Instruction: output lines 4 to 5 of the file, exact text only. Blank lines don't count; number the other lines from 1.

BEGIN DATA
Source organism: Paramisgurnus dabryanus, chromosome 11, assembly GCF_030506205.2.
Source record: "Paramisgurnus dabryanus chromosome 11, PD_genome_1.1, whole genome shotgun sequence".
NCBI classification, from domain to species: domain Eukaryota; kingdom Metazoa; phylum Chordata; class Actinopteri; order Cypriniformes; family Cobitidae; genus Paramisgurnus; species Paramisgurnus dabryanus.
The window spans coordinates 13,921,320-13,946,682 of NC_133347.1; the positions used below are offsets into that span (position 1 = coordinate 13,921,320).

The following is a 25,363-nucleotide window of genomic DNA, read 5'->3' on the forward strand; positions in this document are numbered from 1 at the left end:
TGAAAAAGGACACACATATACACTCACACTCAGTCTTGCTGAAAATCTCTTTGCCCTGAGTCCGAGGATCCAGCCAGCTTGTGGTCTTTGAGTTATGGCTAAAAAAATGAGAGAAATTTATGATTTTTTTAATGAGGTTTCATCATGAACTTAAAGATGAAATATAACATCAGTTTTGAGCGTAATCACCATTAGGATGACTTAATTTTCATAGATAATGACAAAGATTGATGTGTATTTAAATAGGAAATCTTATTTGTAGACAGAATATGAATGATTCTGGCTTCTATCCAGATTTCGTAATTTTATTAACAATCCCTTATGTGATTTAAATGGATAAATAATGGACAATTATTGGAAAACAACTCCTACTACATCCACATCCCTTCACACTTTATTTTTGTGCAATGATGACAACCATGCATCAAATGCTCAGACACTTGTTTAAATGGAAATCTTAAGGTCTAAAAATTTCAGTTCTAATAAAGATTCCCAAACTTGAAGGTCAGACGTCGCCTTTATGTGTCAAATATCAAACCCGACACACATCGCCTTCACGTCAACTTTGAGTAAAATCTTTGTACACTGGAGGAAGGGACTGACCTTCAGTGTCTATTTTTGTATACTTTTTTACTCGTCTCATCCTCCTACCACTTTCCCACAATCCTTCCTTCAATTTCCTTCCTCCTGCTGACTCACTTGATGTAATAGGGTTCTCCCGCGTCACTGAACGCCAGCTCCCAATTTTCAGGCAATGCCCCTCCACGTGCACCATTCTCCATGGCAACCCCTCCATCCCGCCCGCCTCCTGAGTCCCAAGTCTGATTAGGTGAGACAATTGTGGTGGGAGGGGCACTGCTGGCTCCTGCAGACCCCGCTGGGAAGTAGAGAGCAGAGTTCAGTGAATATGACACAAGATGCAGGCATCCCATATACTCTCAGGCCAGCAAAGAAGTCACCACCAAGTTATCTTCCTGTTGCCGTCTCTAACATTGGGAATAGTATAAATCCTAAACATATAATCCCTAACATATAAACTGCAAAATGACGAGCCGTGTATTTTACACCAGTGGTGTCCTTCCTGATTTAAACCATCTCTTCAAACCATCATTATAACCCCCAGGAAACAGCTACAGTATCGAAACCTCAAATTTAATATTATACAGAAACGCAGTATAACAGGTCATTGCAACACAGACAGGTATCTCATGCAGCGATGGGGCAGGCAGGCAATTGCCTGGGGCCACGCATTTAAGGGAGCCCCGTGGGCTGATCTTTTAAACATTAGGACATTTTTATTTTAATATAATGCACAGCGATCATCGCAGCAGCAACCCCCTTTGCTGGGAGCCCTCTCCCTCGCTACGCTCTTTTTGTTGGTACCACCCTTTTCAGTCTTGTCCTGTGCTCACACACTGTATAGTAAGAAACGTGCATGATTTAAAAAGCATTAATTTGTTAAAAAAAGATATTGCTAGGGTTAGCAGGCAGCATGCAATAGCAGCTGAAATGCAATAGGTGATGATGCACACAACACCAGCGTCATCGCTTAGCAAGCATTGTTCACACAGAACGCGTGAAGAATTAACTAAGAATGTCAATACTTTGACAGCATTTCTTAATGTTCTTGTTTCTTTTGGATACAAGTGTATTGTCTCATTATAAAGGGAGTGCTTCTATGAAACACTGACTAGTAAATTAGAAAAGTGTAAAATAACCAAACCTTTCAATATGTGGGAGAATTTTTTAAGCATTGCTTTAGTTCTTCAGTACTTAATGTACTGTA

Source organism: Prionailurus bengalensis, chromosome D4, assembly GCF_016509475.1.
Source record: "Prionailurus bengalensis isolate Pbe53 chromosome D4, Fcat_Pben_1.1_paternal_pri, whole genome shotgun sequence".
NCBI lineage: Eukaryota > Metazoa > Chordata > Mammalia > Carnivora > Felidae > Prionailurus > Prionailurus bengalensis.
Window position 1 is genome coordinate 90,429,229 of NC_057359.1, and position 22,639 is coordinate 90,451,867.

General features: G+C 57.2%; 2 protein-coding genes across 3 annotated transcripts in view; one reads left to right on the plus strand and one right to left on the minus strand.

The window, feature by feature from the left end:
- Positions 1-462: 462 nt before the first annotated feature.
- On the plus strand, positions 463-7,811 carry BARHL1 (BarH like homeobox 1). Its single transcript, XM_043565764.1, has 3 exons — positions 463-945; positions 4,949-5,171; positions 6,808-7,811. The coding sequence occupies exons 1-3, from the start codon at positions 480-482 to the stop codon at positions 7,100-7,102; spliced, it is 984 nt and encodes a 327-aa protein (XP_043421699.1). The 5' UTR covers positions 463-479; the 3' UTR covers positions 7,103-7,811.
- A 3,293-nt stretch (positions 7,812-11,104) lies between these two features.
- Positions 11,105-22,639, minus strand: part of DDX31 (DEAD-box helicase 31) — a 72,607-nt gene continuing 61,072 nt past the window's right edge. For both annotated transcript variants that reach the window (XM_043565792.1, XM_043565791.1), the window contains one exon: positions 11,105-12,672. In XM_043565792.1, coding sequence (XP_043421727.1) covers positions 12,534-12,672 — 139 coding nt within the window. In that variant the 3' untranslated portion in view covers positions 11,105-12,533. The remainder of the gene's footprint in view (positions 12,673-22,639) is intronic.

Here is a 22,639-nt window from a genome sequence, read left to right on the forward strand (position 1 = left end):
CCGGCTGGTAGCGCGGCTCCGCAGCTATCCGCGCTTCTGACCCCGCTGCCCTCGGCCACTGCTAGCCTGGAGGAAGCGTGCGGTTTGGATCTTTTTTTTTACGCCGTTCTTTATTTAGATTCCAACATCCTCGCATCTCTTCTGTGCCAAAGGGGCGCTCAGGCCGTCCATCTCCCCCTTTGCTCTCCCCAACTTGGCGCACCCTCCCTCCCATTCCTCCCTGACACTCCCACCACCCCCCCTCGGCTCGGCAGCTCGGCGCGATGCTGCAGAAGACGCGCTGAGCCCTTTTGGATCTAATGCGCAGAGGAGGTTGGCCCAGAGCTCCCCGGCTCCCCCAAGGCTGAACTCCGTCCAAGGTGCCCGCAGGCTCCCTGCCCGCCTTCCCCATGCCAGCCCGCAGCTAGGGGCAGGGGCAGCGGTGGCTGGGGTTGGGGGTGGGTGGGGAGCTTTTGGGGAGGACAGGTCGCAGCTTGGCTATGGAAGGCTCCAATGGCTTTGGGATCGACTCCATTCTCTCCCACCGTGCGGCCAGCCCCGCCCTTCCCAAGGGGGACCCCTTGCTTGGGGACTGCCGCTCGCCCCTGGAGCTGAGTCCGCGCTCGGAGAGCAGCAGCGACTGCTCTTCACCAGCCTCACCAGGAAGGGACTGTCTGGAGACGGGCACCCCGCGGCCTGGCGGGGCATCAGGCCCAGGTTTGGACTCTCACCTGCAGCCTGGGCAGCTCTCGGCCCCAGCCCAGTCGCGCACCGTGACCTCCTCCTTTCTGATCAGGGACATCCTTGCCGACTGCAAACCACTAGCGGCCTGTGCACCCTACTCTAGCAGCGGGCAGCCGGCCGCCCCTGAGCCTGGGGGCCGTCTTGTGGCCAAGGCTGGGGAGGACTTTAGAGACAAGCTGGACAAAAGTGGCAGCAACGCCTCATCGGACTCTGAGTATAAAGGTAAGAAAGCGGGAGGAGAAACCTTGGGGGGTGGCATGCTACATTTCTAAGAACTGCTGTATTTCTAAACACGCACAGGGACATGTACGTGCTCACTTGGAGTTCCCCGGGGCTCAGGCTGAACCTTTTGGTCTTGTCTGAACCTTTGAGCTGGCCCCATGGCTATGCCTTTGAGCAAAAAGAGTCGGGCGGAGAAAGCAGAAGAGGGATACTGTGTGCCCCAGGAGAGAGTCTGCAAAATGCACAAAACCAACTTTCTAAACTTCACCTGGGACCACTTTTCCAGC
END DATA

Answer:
The window spans coordinates 13,921,320-13,946,682 of NC_133347.1; the positions used below are offsets into that span (position 1 = coordinate 13,921,320).

The following is a 25,363-nucleotide window of genomic DNA, read 5'->3' on the forward strand; positions in this document are numbered from 1 at the left end: